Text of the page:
What Is Type 3 Diabetes?
Type 3 diabetes — a type of diabetes mellitus — is a controversial diagnosis and is not yet widely accepted in the medical community. Type 3 is often described as “diabetes of the brain.” It occurs when neurons in the brain are unable to respond to insulin, which is required for basic cognitive tasks, such as memory and learning. Researchers believe that insulin deficiency is an important factor in the cognitive decline related to Alzheimer's disease. Type 3 diabetes should not be confused with type 3C diabetes (pancreatogenic diabetes), which occurs as a result of damage to the pancreas.
Symptoms of type 3 diabetes
Symptoms of type 3 diabetes are similar to those of early Alzheimer’s disease or dementia. These symptoms include, but are not limited to, the following:
- Difficulty completing familiar tasks
- Frequently misplacing things
- Memory loss that affects daily living and social interactions
- Decreased decision-making ability
- Sudden personality or demeanor changes
Causes of type 3 diabetes
Researchers are currently analyzing a genetic cause for type 3 diabetes. The gene APOE4, which is associated with Alzheimer’s disease, is known to produce a protein that affects how insulin works in the brain. This protein can form plaques that starve cells, causing permanent damage to nerve cells in the brain. Not all individuals who have the gene will develop type 3 diabetes; therefore, in terms of type 3 diabetes causation, other contributing factors are involved.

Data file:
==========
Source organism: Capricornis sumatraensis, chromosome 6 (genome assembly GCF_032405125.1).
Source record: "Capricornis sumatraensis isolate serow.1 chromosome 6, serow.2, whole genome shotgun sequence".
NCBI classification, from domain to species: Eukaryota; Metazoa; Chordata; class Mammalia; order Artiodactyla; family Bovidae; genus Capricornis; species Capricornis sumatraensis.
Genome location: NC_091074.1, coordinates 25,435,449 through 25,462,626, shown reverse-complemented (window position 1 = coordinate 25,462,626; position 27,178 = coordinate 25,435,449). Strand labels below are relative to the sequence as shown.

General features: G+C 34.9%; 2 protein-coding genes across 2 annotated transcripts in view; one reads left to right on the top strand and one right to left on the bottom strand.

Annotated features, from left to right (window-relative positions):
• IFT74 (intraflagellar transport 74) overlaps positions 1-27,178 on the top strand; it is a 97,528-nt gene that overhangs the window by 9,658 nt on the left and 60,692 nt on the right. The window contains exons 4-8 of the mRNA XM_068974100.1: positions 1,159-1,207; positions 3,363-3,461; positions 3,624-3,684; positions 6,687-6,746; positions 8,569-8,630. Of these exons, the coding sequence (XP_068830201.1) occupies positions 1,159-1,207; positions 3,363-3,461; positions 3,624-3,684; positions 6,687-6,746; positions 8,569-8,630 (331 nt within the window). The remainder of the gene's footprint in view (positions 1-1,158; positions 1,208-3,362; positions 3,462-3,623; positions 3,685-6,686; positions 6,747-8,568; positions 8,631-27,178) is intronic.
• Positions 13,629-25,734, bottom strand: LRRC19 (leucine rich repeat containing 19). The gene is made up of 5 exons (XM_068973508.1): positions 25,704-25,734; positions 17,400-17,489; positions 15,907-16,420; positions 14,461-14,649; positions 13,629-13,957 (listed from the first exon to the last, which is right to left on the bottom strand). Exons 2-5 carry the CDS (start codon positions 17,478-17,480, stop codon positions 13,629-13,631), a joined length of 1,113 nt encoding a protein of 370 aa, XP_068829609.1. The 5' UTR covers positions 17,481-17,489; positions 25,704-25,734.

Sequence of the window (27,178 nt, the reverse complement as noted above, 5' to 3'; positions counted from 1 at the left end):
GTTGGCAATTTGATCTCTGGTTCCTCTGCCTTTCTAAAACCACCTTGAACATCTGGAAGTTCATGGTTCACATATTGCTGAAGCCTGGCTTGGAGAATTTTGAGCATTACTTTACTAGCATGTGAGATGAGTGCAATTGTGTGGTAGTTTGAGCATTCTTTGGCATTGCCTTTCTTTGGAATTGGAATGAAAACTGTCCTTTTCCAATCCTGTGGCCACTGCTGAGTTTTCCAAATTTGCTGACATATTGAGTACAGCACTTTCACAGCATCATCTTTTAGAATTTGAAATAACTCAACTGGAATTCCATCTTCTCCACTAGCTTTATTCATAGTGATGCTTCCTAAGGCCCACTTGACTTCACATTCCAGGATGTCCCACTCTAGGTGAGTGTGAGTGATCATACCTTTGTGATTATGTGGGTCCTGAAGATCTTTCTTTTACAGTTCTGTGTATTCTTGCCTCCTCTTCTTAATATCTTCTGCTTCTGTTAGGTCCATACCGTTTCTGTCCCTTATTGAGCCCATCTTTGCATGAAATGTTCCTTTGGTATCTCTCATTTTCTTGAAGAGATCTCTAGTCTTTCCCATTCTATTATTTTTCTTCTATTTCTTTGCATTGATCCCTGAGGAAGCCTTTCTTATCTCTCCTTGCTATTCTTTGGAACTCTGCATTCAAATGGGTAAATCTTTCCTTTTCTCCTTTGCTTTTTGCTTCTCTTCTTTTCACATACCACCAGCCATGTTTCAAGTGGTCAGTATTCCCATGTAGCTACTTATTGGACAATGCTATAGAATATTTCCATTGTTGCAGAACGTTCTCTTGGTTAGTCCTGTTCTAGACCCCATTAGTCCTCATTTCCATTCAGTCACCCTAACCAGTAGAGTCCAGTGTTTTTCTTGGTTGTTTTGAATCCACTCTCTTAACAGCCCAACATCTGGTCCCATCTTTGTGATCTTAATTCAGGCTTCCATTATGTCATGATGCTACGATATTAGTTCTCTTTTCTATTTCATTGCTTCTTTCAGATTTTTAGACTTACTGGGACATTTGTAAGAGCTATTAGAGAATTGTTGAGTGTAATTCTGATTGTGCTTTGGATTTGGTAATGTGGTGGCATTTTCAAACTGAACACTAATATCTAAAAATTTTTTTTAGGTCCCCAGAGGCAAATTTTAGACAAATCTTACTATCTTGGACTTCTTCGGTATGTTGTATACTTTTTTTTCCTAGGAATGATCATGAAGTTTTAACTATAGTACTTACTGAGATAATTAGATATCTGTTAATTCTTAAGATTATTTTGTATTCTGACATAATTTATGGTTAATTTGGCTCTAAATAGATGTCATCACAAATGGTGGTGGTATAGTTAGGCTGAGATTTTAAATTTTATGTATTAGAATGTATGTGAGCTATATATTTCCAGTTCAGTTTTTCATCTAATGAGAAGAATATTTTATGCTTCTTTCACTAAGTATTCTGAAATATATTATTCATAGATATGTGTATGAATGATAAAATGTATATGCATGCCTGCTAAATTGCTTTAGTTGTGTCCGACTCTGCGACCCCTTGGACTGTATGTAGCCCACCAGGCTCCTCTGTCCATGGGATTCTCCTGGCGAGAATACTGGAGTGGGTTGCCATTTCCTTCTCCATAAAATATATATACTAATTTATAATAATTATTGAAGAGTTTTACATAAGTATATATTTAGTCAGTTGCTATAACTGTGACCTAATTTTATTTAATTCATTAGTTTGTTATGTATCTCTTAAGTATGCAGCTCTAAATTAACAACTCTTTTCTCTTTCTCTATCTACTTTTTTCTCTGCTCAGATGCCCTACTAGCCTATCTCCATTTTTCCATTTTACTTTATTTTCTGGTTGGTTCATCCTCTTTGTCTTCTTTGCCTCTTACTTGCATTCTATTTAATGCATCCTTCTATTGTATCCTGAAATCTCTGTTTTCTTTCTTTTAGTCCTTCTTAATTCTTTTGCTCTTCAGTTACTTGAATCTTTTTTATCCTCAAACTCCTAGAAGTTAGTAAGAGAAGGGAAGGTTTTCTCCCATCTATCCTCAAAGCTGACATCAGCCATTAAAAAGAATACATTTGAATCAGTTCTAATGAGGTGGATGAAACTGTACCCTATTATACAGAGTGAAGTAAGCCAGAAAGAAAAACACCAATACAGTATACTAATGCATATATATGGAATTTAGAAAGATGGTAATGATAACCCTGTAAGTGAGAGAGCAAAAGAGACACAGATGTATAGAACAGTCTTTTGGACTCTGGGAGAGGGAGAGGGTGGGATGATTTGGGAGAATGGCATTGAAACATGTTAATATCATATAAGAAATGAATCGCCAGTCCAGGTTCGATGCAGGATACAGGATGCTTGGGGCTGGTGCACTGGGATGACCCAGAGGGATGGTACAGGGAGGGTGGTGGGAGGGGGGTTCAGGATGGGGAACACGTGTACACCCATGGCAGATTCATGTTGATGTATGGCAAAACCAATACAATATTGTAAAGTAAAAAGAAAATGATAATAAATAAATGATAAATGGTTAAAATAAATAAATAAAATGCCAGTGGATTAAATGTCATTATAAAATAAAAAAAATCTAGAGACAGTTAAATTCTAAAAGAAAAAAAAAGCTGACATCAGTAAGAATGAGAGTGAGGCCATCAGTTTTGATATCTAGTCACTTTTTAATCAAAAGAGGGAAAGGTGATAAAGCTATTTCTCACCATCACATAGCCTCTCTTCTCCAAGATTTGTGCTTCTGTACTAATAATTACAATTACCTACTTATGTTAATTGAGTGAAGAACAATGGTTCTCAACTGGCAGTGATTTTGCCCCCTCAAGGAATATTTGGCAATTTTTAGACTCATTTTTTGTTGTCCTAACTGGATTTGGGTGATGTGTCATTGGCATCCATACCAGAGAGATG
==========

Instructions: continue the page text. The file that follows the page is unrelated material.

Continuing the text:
Risk factors for type 3 diabetes
Risk factors of developing type 3 diabetes include the following:
- Family history of diabetes
- Type 2 diabetes
- Excess body weight
- Chronic health conditions, such as depression, high blood pressure and polycystic ovary syndrome (PCOS)
- Genetics (the APOE4 gene)
- Increased age
- High-fat diet